Las Vegas Sun

September 2, 2014

TV audience views atomic bomb test for first time

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Las Vegas News Bureau

Photographers and reporters gather near Frenchman Flat to observe the Priscilla nuclear test, June 24, 1957. During the 1950s, the spectacle of nuclear testing attracted curious members of the public from all over the country, including media members and military personnel. Las Vegas capitalized on the test site’s close proximity with beauty pageants, special events and bomb-viewing vacation packages.

YUCCA FLAT (UPI) -- Hell burst from the skies over Yucca Flat this morning as America's latest model atom bomb exploded with enough force to devastate much of New York, Chicago, Los Angeles or any other big city.

The spectacular detonation, televised to a nationwide audience for the first time in history, was believed to have been at least as powerful as any exploded on the Nevada test site since it was activated 18 months ago.

Dr. Alvin Graves said the burst - highest in history as far as U.S. scientists know - was "definitely more powerful than the Alamogordo, Nagasaki and Bikini bombs."

"It was awfully close to one we set off last fall," he said, explaining the scientists would not know just how much its yield in terms of equivalent exploding TNT actually was until all instrument studies are completed.

Despite its violence, Brig. Gen. Frank Dorn, Department of Army spokesman, disclosed the closest GI's and generals to the blast crouched in foxholes and trenches just four miles from the air burst. Others were as far back as four and one-half miles.

Yet, Dorn reported, aside from bruises suffered by 120 paratroopers making the first atomic parachute jump in history, not a single casualty was suffered among the Army and Air Force troops.

"Not a single hair was singed, a single neck twisted or a single head injured," he reported. "The only 'casualties' were the fellows who got a mouth full of dirt when the bomb went off."

The sharp-eyed bombardier aboard the bomb-dropping B-50 Superfortress missed his target by only 200 feet from an altitude of 33,000 feet, considered amazingly accurate by the scientists.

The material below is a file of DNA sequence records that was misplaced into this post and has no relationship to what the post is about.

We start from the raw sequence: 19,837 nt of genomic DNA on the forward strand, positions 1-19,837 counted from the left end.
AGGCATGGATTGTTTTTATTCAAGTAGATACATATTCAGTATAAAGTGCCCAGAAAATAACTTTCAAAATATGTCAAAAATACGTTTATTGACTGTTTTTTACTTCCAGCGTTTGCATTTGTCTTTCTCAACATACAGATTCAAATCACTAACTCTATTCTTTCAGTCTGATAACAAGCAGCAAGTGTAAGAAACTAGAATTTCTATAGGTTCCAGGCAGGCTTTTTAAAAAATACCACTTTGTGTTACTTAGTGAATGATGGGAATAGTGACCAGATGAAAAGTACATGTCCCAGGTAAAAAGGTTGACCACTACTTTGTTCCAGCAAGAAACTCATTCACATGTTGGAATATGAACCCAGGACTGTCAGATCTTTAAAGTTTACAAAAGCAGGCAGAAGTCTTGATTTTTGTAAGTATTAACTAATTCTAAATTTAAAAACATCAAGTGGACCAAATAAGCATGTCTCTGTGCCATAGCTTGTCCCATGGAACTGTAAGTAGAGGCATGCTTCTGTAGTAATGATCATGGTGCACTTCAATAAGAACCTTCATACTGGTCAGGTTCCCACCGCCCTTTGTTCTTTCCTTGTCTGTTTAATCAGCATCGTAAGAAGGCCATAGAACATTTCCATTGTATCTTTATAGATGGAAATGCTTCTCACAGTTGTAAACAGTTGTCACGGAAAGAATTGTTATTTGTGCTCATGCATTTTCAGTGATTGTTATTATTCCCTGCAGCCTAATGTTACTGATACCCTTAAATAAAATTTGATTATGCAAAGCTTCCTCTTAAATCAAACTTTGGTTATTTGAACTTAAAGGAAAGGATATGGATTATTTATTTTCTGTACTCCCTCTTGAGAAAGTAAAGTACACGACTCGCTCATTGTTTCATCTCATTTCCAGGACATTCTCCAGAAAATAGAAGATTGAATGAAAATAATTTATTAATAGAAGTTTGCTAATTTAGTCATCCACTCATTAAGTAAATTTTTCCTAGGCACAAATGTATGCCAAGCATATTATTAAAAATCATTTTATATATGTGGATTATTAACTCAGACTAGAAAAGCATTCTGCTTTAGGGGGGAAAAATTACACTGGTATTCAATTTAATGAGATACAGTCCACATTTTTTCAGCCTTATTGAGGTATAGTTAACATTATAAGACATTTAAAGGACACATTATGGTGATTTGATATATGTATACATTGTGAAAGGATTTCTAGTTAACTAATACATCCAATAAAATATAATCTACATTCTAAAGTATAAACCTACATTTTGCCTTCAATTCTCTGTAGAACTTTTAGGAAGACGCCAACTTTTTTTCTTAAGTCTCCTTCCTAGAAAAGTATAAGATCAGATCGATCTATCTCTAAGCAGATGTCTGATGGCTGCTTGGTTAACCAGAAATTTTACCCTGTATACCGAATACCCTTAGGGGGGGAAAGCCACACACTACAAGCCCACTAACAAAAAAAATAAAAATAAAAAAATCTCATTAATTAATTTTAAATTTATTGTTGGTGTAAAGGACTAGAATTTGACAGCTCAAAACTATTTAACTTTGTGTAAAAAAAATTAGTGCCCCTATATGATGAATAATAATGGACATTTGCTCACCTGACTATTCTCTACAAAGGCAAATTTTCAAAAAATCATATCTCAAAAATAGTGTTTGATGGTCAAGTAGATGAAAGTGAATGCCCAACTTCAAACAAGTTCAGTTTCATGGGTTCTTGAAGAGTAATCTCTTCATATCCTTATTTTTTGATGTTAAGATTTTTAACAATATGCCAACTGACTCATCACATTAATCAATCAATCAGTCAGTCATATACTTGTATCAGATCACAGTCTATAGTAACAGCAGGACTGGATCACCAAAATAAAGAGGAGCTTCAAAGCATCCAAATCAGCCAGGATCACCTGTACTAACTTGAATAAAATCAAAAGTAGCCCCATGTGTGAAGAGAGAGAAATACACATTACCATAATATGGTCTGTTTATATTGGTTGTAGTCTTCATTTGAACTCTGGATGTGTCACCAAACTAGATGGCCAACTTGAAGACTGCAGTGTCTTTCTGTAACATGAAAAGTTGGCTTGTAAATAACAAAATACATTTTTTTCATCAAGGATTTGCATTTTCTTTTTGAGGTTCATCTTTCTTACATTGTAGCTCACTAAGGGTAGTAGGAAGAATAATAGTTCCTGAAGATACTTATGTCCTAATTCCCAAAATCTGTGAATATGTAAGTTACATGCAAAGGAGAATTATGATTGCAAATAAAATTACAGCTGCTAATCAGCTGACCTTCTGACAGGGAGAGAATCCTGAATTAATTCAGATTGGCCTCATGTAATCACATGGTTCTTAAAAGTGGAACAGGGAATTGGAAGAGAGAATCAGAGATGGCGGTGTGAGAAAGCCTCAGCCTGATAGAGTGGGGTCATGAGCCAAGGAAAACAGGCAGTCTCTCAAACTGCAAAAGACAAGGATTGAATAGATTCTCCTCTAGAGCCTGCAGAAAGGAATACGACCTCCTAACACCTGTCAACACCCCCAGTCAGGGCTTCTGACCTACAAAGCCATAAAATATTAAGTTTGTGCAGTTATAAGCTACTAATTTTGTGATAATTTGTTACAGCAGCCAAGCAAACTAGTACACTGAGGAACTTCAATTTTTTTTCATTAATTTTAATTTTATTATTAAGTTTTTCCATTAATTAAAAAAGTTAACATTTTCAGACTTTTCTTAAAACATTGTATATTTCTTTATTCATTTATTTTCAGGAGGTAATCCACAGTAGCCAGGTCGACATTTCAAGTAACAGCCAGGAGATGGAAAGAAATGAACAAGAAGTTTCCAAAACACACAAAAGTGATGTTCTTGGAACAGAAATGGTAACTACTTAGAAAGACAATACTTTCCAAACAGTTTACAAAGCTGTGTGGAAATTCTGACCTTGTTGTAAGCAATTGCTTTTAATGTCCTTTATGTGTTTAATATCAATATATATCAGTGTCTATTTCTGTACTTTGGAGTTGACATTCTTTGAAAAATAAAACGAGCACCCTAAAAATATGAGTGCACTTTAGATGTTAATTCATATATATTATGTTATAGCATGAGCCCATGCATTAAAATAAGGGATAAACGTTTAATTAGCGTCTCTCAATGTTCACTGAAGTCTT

The infantrymen and the paratroopers engaging in the second atomic maneuver in history came within 150 yards of "ground zero," Gen. Dorn said.

The atomic flash was spotted 430 miles away in southern Idaho, yet cocky GI's and grinning generals popped out of their foxholes within the shadow of the fearsome bomb less than ten seconds after it exploded.

Out of the flash came a boiling fireball which appeared more brilliant and furious than the air-dropped A-bomb produced at Bikini in 1946.

The boiling maelstrom soared skyward slowly, burning with a heat that was imagined before it was felt.

Gen. Joseph M. Swing, 6th Army commander said he would "hazard a guess" that troops could more easily capture an enemy object if a smaller bomb was used.

"This one was rather large for intimate close support," he added, "although actually we could have been closer to the burst - without danger - than we were this morning.

"We'll need an entire series of maneuvers to determine what size bomb can be dropped - with precision of delivery - to cause maximum enemy destruction with a minimum of disruption of ground activity."

The Sixth Army commander said his men could have gone into the target area sooner than they did on the maneuvers that followed the drop. Under combat conditions, he said, troops could have entered the target area in less than half the 58 minutes ordered by radiological safety units today.

Troop carrying C-46s were waiting for the paratroopers who jumped one hour and 40 minutes after the bomb exploded.

The troops on the ground moved into the blasted area, examined weapons which they had seen placed there earlier to study the blast's effects and finally join the paratroops in an assault on the theoretical enemy stronghold that had just been put out of commission by the bomb.

There was no apparent damage in Las Vegas as a result of the blast. A check of law enforcement agencies and the AEC showed no one had reported any damage to property or personal injury.

Despite the huge blast, shock waves were not as strong as in previous detonations last year, which not only shattered large plate glass windows, but caused walls in some homes and commercial establishments to crack.

Only report of a cracked window came, ironically from the lab at Branch Agricultural College, Cedar City, Utah, where budding scientists apparently forgot to heed an atom blast warning to keep windows ajar.

The blast, however, hit the community of Cedar City with tremendous force, according to Prof. Parley Dalley, of the pysical science department, who reported two earth shocks, each about five seconds apart, which approached the fifth magnitude of earthquake tensity. The waves struck about 14 minutes and 48 seconds after the initial blast, the professor recorded.

The AEC explained the long-distance crack at Cedar City, while Las Vegas was only tapped, by pointing out that the shock waves bounce in unpredictable patters, depending on air currents, and that it is a frequent occurrence for the brunt of the shock to "hop over" any given area.

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